His feet and hands were amputated due to sore throat: Here’s why | Universal

When Sherri Moody, a 51-year-old teacher from Texas, takes an unexpected turn, she finds herself embroiled in a battle that changes her life forever. A simple cold.

During a school trip in April, Shirley started experiencing a sore throat, symptoms she initially attributed to a common cold. However, a seemingly minor infection quickly turns into a battle with a more serious illness.

Within days, Shirley felt exhausted and developed symptoms of vomiting, high fever and difficulty breathing, prompting her to seek emergency medical care.

The situation was compounded when Shirley’s immune system overreacted, attacking both infected and healthy cells, and her organs began to fail. The process blocked blood flow to his extremities, triggering a diagnosis of sepsis, an extreme body response to infection that affects 10% of patients hospitalized in the U.S., according to the Centers for Disease Control and Prevention (CDC). One third are fatal. Read: World Sepsis Day, can widespread infection be prevented?

Her condition was so severe that it forced doctors to place her into a coma, during which time her limbs began to die until they turned black and became mummified, as described by her husband David, who witnessed his wife’s painful condition firsthand deterioration.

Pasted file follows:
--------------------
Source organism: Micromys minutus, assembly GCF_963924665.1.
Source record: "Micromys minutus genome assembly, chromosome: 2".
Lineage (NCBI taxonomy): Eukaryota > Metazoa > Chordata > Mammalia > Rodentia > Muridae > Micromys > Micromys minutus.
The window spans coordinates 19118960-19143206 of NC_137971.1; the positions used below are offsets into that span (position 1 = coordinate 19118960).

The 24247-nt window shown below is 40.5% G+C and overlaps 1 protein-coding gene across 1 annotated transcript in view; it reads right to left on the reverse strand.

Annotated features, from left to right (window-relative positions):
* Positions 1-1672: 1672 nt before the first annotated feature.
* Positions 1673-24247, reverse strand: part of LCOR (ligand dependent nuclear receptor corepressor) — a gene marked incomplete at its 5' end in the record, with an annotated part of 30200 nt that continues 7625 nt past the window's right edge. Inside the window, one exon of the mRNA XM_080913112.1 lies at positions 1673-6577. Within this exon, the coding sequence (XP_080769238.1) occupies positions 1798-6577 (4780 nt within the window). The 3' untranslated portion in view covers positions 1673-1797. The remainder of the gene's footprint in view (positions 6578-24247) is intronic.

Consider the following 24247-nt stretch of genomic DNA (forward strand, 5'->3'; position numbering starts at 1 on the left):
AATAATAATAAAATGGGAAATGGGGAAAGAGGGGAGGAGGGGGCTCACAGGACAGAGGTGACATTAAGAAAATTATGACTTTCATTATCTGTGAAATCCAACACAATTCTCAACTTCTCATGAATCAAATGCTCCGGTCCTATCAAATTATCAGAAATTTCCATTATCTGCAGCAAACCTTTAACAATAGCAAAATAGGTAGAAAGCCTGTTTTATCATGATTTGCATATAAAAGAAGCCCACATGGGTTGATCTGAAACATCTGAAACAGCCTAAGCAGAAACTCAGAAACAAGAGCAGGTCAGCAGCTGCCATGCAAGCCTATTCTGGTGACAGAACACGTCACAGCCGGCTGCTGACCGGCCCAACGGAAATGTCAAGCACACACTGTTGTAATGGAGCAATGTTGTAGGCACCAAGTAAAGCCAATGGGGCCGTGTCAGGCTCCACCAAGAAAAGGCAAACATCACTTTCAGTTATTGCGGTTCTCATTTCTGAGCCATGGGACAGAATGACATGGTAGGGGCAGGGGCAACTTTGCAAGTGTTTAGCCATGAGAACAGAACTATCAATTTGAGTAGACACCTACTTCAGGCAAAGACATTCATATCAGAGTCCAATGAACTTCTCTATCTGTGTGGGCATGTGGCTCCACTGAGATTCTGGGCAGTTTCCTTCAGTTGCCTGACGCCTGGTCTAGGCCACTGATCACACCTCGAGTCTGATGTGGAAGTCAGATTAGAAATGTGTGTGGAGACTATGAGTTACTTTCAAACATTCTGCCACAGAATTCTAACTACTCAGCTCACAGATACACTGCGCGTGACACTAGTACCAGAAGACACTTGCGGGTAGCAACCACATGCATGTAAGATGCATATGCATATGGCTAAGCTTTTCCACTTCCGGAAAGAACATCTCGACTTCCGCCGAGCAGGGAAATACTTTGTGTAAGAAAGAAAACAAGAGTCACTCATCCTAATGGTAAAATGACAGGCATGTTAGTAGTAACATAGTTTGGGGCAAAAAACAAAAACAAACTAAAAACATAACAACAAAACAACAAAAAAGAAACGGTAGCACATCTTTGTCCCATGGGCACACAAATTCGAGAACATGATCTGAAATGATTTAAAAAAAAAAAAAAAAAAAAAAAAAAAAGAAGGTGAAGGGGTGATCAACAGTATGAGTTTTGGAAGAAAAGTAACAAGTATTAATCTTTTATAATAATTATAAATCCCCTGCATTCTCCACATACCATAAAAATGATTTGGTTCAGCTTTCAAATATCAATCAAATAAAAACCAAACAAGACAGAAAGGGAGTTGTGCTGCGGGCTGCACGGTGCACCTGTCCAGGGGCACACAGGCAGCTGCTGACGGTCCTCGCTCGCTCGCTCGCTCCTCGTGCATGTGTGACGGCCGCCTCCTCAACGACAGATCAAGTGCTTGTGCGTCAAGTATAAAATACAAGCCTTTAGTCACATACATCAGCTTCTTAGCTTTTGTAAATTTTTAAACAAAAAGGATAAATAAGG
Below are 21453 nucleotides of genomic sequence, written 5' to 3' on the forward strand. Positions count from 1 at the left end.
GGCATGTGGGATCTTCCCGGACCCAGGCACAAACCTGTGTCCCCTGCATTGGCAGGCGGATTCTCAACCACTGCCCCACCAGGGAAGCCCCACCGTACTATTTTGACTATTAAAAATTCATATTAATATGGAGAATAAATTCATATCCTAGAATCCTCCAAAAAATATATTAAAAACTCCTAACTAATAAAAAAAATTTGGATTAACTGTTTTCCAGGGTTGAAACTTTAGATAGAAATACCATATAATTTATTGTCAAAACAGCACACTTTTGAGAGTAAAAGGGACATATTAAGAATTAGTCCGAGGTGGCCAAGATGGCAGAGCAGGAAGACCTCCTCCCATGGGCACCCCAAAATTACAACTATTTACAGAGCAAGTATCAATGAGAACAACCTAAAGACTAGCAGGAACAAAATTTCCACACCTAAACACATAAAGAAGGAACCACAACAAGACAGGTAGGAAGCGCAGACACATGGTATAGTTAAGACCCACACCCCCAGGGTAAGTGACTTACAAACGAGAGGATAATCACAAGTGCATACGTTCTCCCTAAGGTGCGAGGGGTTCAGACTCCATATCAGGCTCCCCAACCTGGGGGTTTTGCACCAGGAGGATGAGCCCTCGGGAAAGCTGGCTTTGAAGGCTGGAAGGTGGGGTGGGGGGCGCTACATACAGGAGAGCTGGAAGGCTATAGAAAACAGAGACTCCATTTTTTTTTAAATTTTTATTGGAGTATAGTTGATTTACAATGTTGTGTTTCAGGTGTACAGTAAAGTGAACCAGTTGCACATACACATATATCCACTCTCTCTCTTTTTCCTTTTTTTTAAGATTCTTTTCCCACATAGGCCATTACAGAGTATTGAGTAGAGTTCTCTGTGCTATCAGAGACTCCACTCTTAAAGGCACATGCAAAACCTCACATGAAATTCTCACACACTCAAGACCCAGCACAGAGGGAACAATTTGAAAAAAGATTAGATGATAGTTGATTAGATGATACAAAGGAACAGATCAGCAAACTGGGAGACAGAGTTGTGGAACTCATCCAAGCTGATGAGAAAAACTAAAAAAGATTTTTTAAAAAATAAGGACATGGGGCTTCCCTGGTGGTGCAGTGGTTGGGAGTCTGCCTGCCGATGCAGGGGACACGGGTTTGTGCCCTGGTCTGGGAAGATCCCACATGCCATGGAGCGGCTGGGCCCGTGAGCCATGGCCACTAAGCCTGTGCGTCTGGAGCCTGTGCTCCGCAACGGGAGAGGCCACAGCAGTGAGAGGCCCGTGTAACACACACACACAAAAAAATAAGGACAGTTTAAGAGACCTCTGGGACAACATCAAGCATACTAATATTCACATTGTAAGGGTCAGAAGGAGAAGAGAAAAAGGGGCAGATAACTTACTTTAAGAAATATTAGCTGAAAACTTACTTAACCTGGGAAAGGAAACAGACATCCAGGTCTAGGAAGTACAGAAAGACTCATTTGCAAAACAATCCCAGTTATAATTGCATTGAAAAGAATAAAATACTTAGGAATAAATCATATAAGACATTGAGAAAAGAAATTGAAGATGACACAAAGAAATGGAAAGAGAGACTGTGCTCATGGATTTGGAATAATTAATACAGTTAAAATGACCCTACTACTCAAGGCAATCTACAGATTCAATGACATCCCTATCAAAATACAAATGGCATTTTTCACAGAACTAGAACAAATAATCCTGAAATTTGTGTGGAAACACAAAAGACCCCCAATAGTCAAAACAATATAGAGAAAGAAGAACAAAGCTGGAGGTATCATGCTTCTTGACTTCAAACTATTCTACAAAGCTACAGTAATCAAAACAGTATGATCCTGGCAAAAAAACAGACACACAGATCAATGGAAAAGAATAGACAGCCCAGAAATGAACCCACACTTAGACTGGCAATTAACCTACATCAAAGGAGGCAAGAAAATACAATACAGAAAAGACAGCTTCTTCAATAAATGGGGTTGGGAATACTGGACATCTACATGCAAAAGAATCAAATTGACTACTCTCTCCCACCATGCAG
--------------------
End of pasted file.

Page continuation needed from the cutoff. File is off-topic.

road to recovery

In June 2023, Shirley’s battle took a new turn when she was forced to undergo amputation of both legs below the knees, and a month later her arms were amputated below the elbow.

Despite facing these adversities, Shirley chose to adopt a positive outlook on life. With her husband’s unconditional support, she began the process of learning to operate a wheelchair and preparing to adapt to prosthetics, spending four months in the hospital and another month in a rehabilitation center.

You may be interested in: Sepsis, a deadly disease

Shirley has publicly shared her resilient mindset, saying, “I’m mentally very strong. I just choose to be happy. That doesn’t mean I don’t have a breakdown every now and then and just cry a little bit. “I won’t allow this to continue. Too long. “

The next step in his recovery process includes surgery to address gangrene in his knee. If the surgery is unsuccessful, doctors will consider an above-the-knee amputation, which will create another challenge on his road to recovery.

Sepsis is a serious, life-threatening complication that can be caused by a variety of infections, whether in the lungs, urinary tract, skin or gastrointestinal tract. Its symptoms are often similar to those of the flu, making it difficult to detect early. Although there is no single test that can identify it, doctors rely on signs of infection and blood tests to diagnose it.

Progression of sepsis can lead to septic shock, a sharp drop in blood pressure, which can be fatal if left untreated. Both the Mayo Clinic and the CDC emphasize the importance of seeking immediate medical care at the first signs of sepsis, such as inability to get out of bed, extreme fatigue, or significant changes in mental status.

Each year, the disease affects 1.7 million Americans and kills 350,000 people, underscoring the urgency of increasing awareness and providing early treatment.

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